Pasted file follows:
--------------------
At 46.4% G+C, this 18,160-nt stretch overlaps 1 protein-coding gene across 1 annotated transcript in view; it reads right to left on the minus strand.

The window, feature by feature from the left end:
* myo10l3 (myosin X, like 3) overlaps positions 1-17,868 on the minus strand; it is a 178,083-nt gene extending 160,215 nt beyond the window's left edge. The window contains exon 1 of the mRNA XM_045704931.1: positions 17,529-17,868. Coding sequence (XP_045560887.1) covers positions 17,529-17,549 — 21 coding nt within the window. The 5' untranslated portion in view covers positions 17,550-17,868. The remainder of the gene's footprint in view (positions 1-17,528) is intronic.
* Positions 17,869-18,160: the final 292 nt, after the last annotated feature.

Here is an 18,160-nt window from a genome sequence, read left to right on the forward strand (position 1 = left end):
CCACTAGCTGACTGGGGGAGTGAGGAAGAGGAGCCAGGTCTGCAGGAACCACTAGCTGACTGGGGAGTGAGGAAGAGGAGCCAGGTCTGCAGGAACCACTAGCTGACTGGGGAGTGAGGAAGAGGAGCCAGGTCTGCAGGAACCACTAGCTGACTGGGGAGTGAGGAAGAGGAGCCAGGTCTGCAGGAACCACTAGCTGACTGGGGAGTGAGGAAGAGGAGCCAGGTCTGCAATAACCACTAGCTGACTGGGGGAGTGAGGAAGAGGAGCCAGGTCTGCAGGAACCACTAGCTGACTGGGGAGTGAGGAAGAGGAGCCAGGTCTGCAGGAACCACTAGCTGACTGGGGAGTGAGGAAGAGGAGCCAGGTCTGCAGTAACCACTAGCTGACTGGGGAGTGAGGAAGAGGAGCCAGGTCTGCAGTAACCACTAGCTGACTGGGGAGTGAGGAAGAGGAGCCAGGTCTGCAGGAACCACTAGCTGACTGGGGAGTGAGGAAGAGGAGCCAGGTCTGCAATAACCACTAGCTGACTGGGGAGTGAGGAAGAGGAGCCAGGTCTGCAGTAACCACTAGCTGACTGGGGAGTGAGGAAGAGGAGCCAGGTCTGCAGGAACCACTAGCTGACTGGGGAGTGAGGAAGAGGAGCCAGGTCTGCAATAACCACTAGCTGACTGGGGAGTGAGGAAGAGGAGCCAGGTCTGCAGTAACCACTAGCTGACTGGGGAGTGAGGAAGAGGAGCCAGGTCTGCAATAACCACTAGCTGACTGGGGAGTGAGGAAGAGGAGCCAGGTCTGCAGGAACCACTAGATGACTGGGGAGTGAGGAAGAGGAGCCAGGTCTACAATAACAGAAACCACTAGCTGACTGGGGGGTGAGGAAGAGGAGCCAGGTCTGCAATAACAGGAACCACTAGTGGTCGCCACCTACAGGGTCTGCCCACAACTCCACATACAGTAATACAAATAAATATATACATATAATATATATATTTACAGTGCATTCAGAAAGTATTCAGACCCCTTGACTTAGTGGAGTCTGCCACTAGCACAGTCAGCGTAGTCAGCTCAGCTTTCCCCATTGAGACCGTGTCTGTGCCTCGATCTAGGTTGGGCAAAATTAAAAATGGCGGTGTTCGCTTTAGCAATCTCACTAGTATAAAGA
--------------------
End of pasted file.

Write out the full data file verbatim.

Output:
At 46.4% G+C, this 18,160-nt stretch overlaps 1 protein-coding gene across 1 annotated transcript in view; it reads right to left on the minus strand.

The window, feature by feature from the left end:
* myo10l3 (myosin X, like 3) overlaps positions 1-17,868 on the minus strand; it is a 178,083-nt gene extending 160,215 nt beyond the window's left edge. The window contains exon 1 of the mRNA XM_045704931.1: positions 17,529-17,868. Coding sequence (XP_045560887.1) covers positions 17,529-17,549 — 21 coding nt within the window. The 5' untranslated portion in view covers positions 17,550-17,868. The remainder of the gene's footprint in view (positions 1-17,528) is intronic.
* Positions 17,869-18,160: the final 292 nt, after the last annotated feature.

Here is an 18,160-nt window from a genome sequence, read left to right on the forward strand (position 1 = left end):
CCACTAGCTGACTGGGGGAGTGAGGAAGAGGAGCCAGGTCTGCAGGAACCACTAGCTGACTGGGGAGTGAGGAAGAGGAGCCAGGTCTGCAGGAACCACTAGCTGACTGGGGAGTGAGGAAGAGGAGCCAGGTCTGCAGGAACCACTAGCTGACTGGGGAGTGAGGAAGAGGAGCCAGGTCTGCAGGAACCACTAGCTGACTGGGGAGTGAGGAAGAGGAGCCAGGTCTGCAATAACCACTAGCTGACTGGGGGAGTGAGGAAGAGGAGCCAGGTCTGCAGGAACCACTAGCTGACTGGGGAGTGAGGAAGAGGAGCCAGGTCTGCAGGAACCACTAGCTGACTGGGGAGTGAGGAAGAGGAGCCAGGTCTGCAGTAACCACTAGCTGACTGGGGAGTGAGGAAGAGGAGCCAGGTCTGCAGTAACCACTAGCTGACTGGGGAGTGAGGAAGAGGAGCCAGGTCTGCAGGAACCACTAGCTGACTGGGGAGTGAGGAAGAGGAGCCAGGTCTGCAATAACCACTAGCTGACTGGGGAGTGAGGAAGAGGAGCCAGGTCTGCAGTAACCACTAGCTGACTGGGGAGTGAGGAAGAGGAGCCAGGTCTGCAGGAACCACTAGCTGACTGGGGAGTGAGGAAGAGGAGCCAGGTCTGCAATAACCACTAGCTGACTGGGGAGTGAGGAAGAGGAGCCAGGTCTGCAGTAACCACTAGCTGACTGGGGAGTGAGGAAGAGGAGCCAGGTCTGCAATAACCACTAGCTGACTGGGGAGTGAGGAAGAGGAGCCAGGTCTGCAGGAACCACTAGATGACTGGGGAGTGAGGAAGAGGAGCCAGGTCTACAATAACAGAAACCACTAGCTGACTGGGGGGTGAGGAAGAGGAGCCAGGTCTGCAATAACAGGAACCACTAGTGGTCGCCACCTACAGGGTCTGCCCACAACTCCACATACAGTAATACAAATAAATATATACATATAATATATATATTTACAGTGCATTCAGAAAGTATTCAGACCCCTTGACTTAGTGGAGTCTGCCACTAGCACAGTCAGCGTAGTCAGCTCAGCTTTCCCCATTGAGACCGTGTCTGTGCCTCGATCTAGGTTGGGCAAAATTAAAAATGGCGGTGTTCGCTTTAGCAATCTCACTAGTATAAAGA